Review: Resident Evil 6
Let’s put this out there straight away: I’m a Resident Evil fanboy. I have been since I played the first game on PlayStation, and I owe my interest in gaming to Resident Evil 2. I swear I’ve played through that game (Leon’s A and B scenarios AND Claire’s too, mind you… plus Hunk, plus Tofu… well, you get the point..) at least twenty times over. That being said, I’m not entirely sure if I love or hate Resident Evil 6.
Capcom’s latest action horror – let’s face it, it hasn’t been survival horror since Resident Evil: Code Veronica – title is all over the shop with so much to do. Straight off the bat, you’ve got access to one of three different campaigns plus the online Mercenaries mode. Beat any of the aforementioned campaigns, and you’ll also get to play in Agent Hunt mode, which puts you in the shoes of a B.O.W. (that’s a baddie, in case you’re new to the series). Whilst a seasoned Resident Evil fan will feel at home with all of the choices you’re presented with, I’d hate to be new to the franchise. If you are, I’d recommend playing through Chris’ campaign first… but as Piers. I won’t spoil why, but trust me. Play as Piers.
It’s best to get Chris’ campaign out of the way first as it’s the shootiest of the three… though, that being said, you’ll want to start getting good with each character’s melee ability pretty darn quickly. Ammo isn’t scarce or anything like that, but even on Professional difficulty, it’s better to punch than shoot most enemies. On the topic of difficulty, Professional mode isn’t NEAR the same level of trouble when compared to Resident Evil 4 or 5, so feel free to tackle that straight off the line.
I found the camera to be a bit too close, and my character’s movement – yes, you can move while shooting – to feel a bit weird when I started playing, but I got the hang of it before Chris’ campaign was through. By the time I started playing through Jake’s campaign – henceforth renamed by yours truly as “Sherry Birkin’s campaign” – it felt fluid and natural. And yes, as biased as I am, I understand that it shouldn’t take five hours for a game’s control scheme to feel right…
Leon’s campaign is definitely the best out of the three, taking more of a survival horror feel than the others, and uses classic zombies as baddies instead of the J’avo. It feels the most like Resident Evil even with a greater emphasis on action; its evolved zombie types felt like they actually fit the world which was nice. In short, it felt like Resident Evil 2 with gaming mechanics of today. I saved Leon and Helena for last, and after the action-fest before it, I was very glad I did.
Regardless of the campaign you’re in, there are plenty of throwbacks to previous titles and sequences – from mine cart rides, to terror whilst escaping on rail-lines… right down to a homage from the recently-released Resident Evil: Revelations. Plot-wise, the game makes sense after you’ve played through (all of – spoilery hint, there…) the campaigns, but it’s not as polished as I’d like. Chris has a random gap in his memory that’s not fleshed out very well, Sherry is completely under-utilised, I question how some of the parentage in the game can really be explained and one character’s shocking revelation is so see-through you practically want to shout at your TV (I’m talking about something that occurs in Chris’ campaign, Chapter 4, for those playing along… care to guess what I’m talking about?). Though, in true Resident Evil fashion, the franchise’s plot – beyond its general themes, that is – has never been all that amazing.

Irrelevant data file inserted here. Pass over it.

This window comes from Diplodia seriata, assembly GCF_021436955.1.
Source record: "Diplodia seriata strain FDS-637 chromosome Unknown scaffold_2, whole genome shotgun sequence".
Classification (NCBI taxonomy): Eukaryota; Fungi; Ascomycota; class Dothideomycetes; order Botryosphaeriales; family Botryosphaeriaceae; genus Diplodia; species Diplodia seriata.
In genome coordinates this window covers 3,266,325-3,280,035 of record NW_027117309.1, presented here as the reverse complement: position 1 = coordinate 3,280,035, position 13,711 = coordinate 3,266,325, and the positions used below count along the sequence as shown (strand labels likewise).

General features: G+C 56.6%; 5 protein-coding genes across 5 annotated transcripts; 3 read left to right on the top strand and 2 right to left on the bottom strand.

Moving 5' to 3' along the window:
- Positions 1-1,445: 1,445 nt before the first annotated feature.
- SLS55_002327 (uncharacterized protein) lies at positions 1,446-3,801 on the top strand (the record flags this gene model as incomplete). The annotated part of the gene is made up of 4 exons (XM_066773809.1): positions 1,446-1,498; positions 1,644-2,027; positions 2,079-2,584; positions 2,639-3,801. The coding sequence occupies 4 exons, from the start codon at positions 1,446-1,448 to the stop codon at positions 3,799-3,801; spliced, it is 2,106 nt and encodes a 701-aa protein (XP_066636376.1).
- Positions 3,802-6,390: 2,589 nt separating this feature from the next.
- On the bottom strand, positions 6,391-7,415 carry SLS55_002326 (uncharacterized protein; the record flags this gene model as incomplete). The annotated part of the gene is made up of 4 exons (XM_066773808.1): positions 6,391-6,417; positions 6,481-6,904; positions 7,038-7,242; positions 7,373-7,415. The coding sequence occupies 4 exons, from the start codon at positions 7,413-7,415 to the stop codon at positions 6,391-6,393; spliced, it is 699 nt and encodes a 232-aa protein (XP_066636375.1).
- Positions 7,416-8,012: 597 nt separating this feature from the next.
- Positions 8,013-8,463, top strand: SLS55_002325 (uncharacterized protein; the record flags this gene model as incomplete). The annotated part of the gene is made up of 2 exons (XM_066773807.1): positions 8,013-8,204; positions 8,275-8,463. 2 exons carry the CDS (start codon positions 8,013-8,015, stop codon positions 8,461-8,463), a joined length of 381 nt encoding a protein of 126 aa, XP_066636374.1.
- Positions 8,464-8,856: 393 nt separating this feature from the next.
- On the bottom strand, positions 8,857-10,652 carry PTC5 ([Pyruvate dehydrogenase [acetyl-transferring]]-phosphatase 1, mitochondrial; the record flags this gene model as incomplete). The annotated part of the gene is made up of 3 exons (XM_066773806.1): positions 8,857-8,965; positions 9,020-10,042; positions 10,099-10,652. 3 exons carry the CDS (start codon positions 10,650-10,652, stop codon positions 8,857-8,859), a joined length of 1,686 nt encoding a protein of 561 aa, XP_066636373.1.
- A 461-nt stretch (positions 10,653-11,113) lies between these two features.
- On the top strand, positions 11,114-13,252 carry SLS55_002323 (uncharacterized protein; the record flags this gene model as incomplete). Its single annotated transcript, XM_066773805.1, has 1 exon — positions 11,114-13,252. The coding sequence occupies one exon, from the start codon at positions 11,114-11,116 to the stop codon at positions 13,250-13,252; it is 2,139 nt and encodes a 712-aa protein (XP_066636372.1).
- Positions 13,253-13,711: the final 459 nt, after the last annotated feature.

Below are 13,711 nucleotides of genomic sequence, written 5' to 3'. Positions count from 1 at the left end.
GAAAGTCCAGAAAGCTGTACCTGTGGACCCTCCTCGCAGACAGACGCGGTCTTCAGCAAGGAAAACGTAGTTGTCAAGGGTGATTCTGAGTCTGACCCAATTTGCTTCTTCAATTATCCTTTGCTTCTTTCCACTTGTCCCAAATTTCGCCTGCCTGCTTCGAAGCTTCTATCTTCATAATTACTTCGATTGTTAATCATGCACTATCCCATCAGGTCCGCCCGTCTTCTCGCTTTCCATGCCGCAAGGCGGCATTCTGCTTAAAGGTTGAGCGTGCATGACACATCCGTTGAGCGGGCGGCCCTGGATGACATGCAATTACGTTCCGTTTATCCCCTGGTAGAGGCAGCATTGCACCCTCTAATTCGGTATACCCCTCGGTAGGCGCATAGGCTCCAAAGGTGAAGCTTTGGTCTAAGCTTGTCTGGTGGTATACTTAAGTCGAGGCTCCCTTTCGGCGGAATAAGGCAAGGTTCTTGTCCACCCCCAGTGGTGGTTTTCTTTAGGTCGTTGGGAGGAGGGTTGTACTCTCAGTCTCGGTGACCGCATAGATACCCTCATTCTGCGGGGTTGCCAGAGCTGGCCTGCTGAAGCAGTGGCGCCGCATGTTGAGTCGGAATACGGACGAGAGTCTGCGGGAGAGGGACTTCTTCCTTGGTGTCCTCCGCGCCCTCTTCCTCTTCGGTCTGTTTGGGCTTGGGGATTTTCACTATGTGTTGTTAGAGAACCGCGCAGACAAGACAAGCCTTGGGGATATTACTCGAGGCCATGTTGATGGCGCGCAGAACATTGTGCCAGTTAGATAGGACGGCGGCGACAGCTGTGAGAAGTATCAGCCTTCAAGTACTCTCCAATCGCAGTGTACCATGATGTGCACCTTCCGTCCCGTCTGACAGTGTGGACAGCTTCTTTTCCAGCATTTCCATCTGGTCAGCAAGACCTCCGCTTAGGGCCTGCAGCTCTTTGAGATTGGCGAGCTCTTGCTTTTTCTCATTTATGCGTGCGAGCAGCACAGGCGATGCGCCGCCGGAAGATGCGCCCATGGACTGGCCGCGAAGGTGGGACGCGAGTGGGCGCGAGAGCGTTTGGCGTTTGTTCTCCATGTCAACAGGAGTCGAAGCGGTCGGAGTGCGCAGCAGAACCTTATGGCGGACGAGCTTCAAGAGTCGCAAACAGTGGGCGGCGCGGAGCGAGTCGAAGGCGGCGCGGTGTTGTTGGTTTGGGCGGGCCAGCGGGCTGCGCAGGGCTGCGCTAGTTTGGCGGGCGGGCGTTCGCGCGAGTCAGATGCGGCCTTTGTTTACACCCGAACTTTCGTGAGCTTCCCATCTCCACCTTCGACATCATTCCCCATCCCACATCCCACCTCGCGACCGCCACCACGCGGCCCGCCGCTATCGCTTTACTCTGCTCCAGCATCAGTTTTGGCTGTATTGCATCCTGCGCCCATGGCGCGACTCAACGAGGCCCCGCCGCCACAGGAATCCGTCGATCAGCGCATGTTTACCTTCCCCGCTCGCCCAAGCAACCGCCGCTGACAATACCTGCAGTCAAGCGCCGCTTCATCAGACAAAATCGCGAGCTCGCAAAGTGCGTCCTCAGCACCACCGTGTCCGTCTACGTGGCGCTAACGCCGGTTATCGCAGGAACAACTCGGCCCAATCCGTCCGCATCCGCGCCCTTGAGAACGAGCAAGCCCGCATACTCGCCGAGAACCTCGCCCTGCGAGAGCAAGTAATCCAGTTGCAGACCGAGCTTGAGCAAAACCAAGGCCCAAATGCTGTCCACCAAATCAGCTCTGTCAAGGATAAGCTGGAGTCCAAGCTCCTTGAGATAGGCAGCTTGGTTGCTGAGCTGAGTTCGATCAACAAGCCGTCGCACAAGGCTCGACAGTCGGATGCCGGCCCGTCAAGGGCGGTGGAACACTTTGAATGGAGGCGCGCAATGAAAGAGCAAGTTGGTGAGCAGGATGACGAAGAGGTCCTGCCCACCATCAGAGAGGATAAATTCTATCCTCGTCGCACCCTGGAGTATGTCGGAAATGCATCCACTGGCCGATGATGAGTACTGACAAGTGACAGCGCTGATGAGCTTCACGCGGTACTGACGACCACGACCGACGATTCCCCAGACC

The worst thing about Resident Evil 6 is its shocking quick-time events. Playing as Leon in his first chapter, I kept being killed by a train because I was too busy beating down a zombie and caught in an animation that I couldn’t cancel. Playing as Sherry (like I said, it should have been Sherry’s campaign, not Jake’s), it took me FOREVER to finish her last chapter as I couldn’t crawl up a vehicle with any sense of coordination. Thankfully, those sequences are fairly few and far between.
Most of me wishes that the Chris and Jake campaigns played more like Leon’s (Sherry and Jake do come close, but they’re up against J’avo instead of tried and true zombies). Or, at the very least, I wish that Capcom would have split Resident Evil 6 into three separate titles, fleshing them out and providing suspense, thriller and action fans their own totally separate experiences. That’s really the problem here – we get suspense with Leon, a thriller with Jake and action with Chris… but by the time you get into the groove of things, each specific campaign is over. Capcom’s tried to do a bit too much with just one title. A move back towards the Leon side of things – puzzles and all – would be greatly appreciated.
All up, Resident Evil 6 is a summer blockbuster. You’re curious about it and will pick it up, or you’re a Resident Evil fan and you already have it in your collection. My advice is to give the game some time before you entirely write it off (as it seems most reviewers have…). It’s not perfect, but it’s not without merit. This is one title that will certainly grow on you.